02Policy priority 2: Better connect people to jobs and improve air quality by improving public transport and tackling congestion
- Introduce a congestion charge for Manchester city centre. In normal times the city centre is congested, and a charge will lead to more reliable journeys, reduced carbon emissions, increased turnover of car parking land for development, and support public transport investment.
- Add a higher charge for all diesels and other high-polluting vehicles. Encouraging the reduction in the use of these vehicles will improve air quality and reduce avoidable deaths from pollution.
- Invest these revenues into the new franchised bus service. Greater Manchester should use both these resources and those provided through the National Bus Strategy to build a bus network that works for the entire city region’s residents and economy.
Congestion and capacity constraints on journeys into Manchester city centre pre-pandemic were at risk of choking off growth of the centre.5 Without further investment this will become an ever-greater problem as the city centre economy grows.
The mayor must tackle the immediate problem of road congestion by introducing a congestion charge. Pre-Covid-19, congestion was clogging the urban core, reducing the city’s growth and limiting people’s job prospects. Centre for Cities expects these problems, caused by the economic strength of Manchester’s city centre and demand from workers and firms to locate there, to arise again as the city region recovers from the pandemic.
A congestion charge is a proven method to reduce traffic, boost bus speeds and patronage, and raise money for public transport.6 A city centre congestion charge could raise £49 million a year for other transport investment.7 The improvements to Greater Manchester’s public transport network from the introduction of the bus franchising system will lay the foundations for such a congestion charge by making it possible for commuters to comfortably switch from cars to other options (a reason given as to why such a charge was rejected in the past).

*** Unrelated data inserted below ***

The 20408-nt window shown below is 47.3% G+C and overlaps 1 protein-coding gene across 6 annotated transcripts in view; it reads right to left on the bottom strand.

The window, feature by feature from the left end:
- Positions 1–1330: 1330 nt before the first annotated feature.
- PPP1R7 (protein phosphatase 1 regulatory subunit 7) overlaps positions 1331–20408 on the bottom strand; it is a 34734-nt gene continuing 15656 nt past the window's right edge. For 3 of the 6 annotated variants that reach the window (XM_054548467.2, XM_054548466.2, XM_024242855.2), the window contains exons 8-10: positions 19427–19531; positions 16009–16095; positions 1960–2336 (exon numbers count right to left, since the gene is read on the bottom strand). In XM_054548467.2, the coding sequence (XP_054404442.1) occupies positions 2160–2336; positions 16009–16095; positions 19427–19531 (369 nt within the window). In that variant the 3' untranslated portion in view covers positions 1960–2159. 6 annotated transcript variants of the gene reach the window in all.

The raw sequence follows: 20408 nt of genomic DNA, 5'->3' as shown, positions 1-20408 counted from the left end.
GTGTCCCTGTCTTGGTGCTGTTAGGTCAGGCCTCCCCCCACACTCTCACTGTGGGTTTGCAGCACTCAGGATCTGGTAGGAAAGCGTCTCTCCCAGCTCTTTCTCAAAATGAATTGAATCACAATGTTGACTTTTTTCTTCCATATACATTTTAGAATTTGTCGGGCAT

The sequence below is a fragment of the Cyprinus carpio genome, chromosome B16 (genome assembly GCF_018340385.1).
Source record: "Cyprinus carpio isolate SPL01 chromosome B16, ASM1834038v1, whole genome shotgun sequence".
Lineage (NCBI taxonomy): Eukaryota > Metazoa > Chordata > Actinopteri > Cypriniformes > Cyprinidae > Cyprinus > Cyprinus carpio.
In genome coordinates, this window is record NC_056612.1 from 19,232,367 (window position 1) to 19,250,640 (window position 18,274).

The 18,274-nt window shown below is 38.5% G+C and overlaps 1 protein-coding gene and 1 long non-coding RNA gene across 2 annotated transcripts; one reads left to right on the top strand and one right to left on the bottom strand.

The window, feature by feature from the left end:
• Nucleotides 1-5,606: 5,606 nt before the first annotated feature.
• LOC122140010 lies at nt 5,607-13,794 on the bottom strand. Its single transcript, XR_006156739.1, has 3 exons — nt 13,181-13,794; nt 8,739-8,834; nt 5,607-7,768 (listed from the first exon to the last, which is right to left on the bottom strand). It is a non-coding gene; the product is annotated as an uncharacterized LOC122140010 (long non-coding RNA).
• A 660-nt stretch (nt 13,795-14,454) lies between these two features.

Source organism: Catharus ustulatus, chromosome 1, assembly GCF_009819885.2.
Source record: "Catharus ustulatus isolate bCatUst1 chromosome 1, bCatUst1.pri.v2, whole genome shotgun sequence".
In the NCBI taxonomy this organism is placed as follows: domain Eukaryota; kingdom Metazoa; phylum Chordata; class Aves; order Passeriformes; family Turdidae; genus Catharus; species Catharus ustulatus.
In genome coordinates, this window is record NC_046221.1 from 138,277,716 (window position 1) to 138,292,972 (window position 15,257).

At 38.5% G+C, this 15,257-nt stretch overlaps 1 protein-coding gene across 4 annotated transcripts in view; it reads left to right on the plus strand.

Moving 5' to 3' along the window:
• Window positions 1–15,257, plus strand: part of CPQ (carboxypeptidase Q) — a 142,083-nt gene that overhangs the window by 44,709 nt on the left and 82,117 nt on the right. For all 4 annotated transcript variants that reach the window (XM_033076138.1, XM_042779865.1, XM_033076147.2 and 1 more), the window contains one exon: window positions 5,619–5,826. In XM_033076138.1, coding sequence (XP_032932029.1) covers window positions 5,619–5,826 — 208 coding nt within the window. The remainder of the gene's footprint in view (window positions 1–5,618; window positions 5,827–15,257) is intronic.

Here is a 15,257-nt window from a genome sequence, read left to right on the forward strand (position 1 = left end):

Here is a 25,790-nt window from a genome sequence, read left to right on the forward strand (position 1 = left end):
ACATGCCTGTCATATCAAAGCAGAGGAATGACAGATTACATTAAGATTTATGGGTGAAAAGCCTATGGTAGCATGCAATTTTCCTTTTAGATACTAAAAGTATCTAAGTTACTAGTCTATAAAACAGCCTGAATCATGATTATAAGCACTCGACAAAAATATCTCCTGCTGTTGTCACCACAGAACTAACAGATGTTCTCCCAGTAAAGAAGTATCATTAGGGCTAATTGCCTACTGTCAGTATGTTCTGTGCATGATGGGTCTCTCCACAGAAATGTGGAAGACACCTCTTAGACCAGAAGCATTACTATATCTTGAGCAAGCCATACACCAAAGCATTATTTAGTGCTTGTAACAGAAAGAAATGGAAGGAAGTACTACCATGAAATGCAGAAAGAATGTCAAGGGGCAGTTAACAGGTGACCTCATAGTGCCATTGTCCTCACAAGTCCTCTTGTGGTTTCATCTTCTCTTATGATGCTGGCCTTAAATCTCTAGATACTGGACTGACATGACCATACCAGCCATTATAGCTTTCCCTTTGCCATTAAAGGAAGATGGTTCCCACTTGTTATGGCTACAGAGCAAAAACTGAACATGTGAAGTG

Alongside a congestion charge, the mayor should also go further than the current Clean Air Zone. Although it is being proposed to address Greater Manchester’s illegally high air pollution, it does not include private cars belonging to residents. The Clean Air Zone should instead be similar to the one due to be introduced in Birmingham city centre or London’s Ultra Low Emission Zone, both of which charge residents who own more-polluting vehicles.
The mayor should use the revenue from these charges to fund the new franchised bus system. The mayor has announced that buses will be brought under local control from 2023, which will ensure the transport network can be run by the mayor for the benefit of the residents and economy of Greater Manchester. However, while this will chime with the Government’s National Bus Strategy and the funding it provides, national funding should not be used as a replacement for raising local revenues to fund local services.
Congestion charging will bring the mayor extra revenue to invest in an especially affordable, reliable and frequent bus service across the city region. The business case presented for bus franchising by Transport for Greater Manchester is clear that schemes such as a congestion charge to bring down bus delays and fares and drive investment in the network could significantly increase ridership.8